The SFBC, meanwhile, is poised to make its biggest strides ever. (I know, I've been saying that for ten years, and I've meant it every time, but this time we really are talking about a quantum leap!) With our own $226,000 grant to do community-based planning for the Bicycle Network--combined with similar planning efforts by the Department of Parking & Traffic, the Transportation Authority's Market Street study, the Golden Gate Park Concourse Authority's park planning, the Bay Trail, and the National Park Service--we are part of a $1 million effort to plan a network of streets where any cyclist from age 8 to 80 will be safe and feel comfortable.
The S.F. plan will address new and improved standards for bicycle facilities as well as traffic changes necessary to accommodate new bike lanes on already crowded streets. The articles on page 1 discusses the critical importance--and awesome opportunity--that the revision of standards provides.
This project is the first opportunity in my ten years as executive director to achieve our goal of getting the Bicycle Network approved. There may not be another opportunity like it for another ten years. I am going to stay involved! So for the rest of this column I get to issue my last "call to arms" to SFBC members!
For the first time ever, what's on the agenda is not just a single bike lane in one neighborhood, but the whole citywide network. There are sufficient resources to address the concerns our opponents will bring up: mainly, taffic and parking impacts and fear about innovative designs. We also have sufficient time to marshal these resources and bring an irrefutable demand to City Hall when the plan comes up for approval in about 16 months. Most importantly, we have the political power, the public support, a supportive Board, and every justification to accept nothing short of what the plan is supposed to accomplish.
This draws on the most important lessons I've learned in my ten years as director. My biggest mistakes have been my compromises. Battle-hardened, I will not let that happen again. Already, members of the Bicycle Program at the DPT are telling us to lower our expectations about this plan. To the contrary, our expectations simly match exactly what the plan is supposed to accomplish. We will surely be asked to accept 80% of what we're asking for as a "good start."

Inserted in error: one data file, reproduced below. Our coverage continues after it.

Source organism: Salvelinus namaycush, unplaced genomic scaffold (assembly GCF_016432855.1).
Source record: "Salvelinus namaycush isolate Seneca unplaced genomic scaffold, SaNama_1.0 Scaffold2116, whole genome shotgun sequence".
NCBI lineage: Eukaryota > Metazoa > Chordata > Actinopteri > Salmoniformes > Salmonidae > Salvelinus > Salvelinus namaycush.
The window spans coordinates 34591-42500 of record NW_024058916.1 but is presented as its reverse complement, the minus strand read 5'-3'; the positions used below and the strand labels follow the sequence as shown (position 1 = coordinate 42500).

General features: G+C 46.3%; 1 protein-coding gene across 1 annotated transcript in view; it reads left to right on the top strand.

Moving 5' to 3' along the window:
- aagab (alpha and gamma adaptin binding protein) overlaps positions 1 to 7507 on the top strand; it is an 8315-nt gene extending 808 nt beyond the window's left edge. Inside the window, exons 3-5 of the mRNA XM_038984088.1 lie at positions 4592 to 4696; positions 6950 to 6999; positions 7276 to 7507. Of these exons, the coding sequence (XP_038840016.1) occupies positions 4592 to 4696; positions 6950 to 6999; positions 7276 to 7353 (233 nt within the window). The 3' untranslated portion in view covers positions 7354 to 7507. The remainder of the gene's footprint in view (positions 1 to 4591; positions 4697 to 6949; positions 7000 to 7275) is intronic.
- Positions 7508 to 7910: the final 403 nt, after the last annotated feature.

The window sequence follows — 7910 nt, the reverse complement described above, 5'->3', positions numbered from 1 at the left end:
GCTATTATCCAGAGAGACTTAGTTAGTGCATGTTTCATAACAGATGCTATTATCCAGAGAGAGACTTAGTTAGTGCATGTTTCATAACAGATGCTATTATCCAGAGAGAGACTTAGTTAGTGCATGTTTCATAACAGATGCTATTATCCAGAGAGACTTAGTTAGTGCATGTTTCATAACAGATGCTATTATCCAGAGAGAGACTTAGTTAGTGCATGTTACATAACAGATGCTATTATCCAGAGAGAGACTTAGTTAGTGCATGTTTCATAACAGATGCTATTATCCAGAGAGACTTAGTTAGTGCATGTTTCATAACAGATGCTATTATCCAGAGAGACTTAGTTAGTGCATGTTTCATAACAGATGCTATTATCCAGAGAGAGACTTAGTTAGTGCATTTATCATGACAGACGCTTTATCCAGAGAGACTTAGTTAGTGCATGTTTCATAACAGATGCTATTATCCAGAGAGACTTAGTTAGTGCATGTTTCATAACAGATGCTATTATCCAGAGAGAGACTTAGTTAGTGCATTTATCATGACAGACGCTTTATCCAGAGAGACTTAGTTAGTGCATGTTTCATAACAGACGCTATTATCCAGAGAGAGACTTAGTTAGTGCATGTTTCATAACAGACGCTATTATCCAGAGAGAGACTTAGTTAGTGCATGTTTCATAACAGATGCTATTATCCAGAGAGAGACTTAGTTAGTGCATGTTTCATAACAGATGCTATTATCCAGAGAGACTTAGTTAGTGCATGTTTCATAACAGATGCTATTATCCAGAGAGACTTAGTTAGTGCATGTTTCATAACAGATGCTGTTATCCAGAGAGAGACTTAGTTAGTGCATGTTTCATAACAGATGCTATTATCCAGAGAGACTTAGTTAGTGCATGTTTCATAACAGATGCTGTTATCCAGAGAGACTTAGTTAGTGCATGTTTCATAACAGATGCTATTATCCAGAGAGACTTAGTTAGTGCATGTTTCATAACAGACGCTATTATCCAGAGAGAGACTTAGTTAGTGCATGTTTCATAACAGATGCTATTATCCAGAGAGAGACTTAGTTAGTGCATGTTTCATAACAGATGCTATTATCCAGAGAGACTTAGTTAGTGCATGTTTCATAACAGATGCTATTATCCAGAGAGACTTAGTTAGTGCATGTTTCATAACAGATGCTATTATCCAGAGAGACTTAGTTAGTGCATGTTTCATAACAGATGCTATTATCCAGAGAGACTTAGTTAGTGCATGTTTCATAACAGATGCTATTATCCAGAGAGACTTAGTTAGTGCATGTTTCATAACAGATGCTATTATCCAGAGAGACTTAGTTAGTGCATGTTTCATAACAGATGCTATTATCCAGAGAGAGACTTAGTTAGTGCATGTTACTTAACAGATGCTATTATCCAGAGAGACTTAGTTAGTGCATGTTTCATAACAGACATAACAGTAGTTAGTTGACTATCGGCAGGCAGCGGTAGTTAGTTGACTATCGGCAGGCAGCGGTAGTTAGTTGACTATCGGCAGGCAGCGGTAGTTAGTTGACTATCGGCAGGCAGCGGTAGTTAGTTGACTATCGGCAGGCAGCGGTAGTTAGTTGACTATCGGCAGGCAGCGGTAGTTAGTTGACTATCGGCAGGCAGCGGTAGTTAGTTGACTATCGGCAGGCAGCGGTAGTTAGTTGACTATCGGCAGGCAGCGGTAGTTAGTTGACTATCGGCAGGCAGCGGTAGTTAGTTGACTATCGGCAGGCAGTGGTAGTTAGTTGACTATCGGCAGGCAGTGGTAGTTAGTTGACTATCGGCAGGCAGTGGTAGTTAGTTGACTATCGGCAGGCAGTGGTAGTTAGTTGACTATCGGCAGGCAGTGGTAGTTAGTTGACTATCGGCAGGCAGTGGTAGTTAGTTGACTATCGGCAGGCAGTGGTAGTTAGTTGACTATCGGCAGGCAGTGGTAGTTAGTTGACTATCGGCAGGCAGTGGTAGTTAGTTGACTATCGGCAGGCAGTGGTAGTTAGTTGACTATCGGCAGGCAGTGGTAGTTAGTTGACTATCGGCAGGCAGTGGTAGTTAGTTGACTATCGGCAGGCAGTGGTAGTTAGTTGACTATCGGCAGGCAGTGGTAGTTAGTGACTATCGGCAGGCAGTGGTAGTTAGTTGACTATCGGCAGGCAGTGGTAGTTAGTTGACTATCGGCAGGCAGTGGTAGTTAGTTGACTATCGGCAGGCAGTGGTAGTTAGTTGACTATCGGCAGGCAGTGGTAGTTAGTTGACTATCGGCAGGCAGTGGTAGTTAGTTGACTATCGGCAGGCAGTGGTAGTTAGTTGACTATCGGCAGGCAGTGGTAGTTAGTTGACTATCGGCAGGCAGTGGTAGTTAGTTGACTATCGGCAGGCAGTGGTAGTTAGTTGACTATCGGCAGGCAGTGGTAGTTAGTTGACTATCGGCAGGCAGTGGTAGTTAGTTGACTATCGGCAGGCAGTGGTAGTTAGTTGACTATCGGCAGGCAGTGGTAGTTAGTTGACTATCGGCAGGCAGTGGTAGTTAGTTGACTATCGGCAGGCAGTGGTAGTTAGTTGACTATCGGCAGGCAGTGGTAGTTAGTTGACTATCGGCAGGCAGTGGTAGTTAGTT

But 80% is a B-minus where I went to school, and San Franciscans deserve nothing less than an A-plus Bicycle Network. The consultants working on the plan will surely recommend that some of the things we're asking for be implemented on a limited "trial basis" to see if they'll work. For example, they'll probably suggest we try out the specially paved and colored bike lanes on just one street to see how it works before adopting it as a citywide standard. To the contrary, there are plenty of cities (in Europe especially) where such treatment for bike lanes is standard; they've done the testing for us.
The public supports a citywide Bicycle Network of the highest standard, but there is guaranteed to be local opposition to various pieces of the plan. Columnist Ken Garcia and Supervisor Tony Hall (on 7th Ave.) have already made it clear they don't support the Bicycle Network if it jeopardizes motorist convenience in any way. We will need your help to reach out to your neighborhood associations, area merchants, and politicians to make sure the Board and Mayor Brown support the network, including the pieces of it that have oppositions. The Board and the Mayor supported the Polk Street lanes over merchant opposition, and since then that improvement has garnered the support of a majority of merchants on that street.
Despite the position of the SFBC as one of the strongest bicycle advocacy groups in the country, our city is not a leader when it comes to bicycle accommodations. This plan could change all that, and with our land use and climate (and little known ability to pedal around instead of over the hills) we could easily become known as the bicycling capital of the U.S.